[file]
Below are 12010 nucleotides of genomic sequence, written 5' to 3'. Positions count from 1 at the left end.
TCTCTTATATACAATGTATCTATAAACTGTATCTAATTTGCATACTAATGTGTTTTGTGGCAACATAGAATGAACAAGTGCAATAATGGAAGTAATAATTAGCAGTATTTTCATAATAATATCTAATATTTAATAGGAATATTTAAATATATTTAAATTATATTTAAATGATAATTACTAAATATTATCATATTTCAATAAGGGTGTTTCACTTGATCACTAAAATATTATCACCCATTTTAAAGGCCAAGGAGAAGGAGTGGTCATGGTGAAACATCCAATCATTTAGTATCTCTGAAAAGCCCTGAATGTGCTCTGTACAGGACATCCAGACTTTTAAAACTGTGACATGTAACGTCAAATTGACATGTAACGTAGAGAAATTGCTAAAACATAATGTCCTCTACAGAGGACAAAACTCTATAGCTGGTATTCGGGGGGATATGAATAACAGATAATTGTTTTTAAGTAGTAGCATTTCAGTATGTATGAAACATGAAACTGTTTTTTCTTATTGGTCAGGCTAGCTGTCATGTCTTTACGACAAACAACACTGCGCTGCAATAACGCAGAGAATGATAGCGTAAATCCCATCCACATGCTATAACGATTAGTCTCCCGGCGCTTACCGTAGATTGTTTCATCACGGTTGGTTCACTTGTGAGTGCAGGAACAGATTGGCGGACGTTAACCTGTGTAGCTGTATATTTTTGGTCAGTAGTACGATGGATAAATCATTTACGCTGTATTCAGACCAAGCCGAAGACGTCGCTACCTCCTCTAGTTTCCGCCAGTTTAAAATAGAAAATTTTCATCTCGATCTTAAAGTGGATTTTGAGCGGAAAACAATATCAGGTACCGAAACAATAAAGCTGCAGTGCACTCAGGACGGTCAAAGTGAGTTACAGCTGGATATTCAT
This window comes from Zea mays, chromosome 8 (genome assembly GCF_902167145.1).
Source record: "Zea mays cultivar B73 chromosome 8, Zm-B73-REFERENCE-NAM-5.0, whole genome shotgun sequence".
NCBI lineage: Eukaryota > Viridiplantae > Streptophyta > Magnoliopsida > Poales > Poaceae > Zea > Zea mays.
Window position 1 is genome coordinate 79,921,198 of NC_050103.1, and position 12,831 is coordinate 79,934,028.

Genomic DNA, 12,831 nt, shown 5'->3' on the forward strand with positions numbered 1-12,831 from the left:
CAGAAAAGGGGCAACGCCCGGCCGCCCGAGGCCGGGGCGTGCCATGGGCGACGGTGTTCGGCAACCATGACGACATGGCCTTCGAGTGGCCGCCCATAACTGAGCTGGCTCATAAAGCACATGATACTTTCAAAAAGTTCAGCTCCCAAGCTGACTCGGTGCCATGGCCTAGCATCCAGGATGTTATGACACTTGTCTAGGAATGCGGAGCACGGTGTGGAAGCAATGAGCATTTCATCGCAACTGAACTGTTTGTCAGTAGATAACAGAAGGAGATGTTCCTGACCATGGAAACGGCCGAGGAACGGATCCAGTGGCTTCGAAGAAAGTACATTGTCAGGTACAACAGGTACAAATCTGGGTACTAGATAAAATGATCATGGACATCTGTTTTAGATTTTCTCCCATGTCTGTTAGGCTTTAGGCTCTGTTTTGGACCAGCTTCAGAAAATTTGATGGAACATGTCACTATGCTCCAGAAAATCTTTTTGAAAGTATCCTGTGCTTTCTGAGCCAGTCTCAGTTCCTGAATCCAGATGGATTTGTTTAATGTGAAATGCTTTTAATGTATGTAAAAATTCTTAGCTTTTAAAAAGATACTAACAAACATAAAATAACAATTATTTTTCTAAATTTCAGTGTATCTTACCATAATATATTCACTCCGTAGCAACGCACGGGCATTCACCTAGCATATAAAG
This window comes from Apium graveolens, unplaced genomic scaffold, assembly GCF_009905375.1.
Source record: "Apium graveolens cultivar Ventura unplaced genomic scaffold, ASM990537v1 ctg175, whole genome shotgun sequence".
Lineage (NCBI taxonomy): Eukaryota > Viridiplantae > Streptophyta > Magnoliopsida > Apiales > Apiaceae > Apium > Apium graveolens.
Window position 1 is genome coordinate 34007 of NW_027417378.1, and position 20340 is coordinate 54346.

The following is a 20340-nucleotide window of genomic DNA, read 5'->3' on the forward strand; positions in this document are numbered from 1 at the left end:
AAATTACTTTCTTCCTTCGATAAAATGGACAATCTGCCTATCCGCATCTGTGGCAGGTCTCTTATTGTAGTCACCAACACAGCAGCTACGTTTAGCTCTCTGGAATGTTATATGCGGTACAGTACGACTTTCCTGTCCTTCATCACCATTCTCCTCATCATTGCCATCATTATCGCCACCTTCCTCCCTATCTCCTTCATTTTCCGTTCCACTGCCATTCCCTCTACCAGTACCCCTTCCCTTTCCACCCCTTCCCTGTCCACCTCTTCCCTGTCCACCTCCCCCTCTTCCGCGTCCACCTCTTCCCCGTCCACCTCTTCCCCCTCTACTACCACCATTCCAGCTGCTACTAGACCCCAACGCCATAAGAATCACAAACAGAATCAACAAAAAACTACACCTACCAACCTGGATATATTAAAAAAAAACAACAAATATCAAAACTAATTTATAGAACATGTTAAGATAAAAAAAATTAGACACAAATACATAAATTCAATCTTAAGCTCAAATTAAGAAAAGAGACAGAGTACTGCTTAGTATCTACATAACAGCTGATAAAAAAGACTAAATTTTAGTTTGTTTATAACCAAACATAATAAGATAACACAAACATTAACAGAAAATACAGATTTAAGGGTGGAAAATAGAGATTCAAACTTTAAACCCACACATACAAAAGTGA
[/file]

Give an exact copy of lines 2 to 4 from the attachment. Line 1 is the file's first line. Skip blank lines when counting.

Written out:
TCTCTTATATACAATGTATCTATAAACTGTATCTAATTTGCATACTAATGTGTTTTGTGGCAACATAGAATGAACAAGTGCAATAATGGAAGTAATAATTAGCAGTATTTTCATAATAATATCTAATATTTAATAGGAATATTTAAATATATTTAAATTATATTTAAATGATAATTACTAAATATTATCATATTTCAATAAGGGTGTTTCACTTGATCACTAAAATATTATCACCCATTTTAAAGGCCAAGGAGAAGGAGTGGTCATGGTGAAACATCCAATCATTTAGTATCTCTGAAAAGCCCTGAATGTGCTCTGTACAGGACATCCAGACTTTTAAAACTGTGACATGTAACGTCAAATTGACATGTAACGTAGAGAAATTGCTAAAACATAATGTCCTCTACAGAGGACAAAACTCTATAGCTGGTATTCGGGGGGATATGAATAACAGATAATTGTTTTTAAGTAGTAGCATTTCAGTATGTATGAAACATGAAACTGTTTTTTCTTATTGGTCAGGCTAGCTGTCATGTCTTTACGACAAACAACACTGCGCTGCAATAACGCAGAGAATGATAGCGTAAATCCCATCCACATGCTATAACGATTAGTCTCCCGGCGCTTACCGTAGATTGTTTCATCACGGTTGGTTCACTTGTGAGTGCAGGAACAGATTGGCGGACGTTAACCTGTGTAGCTGTATATTTTTGGTCAGTAGTACGATGGATAAATCATTTACGCTGTATTCAGACCAAGCCGAAGACGTCGCTACCTCCTCTAGTTTCCGCCAGTTTAAAATAGAAAATTTTCATCTCGATCTTAAAGTGGATTTTGAGCGGAAAACAATATCAGGTACCGAAACAATAAAGCTGCAGTGCACTCAGGACGGTCAAAGTGAGTTACAGCTGGATATTCAT
This window comes from Zea mays, chromosome 8 (genome assembly GCF_902167145.1).
Source record: "Zea mays cultivar B73 chromosome 8, Zm-B73-REFERENCE-NAM-5.0, whole genome shotgun sequence".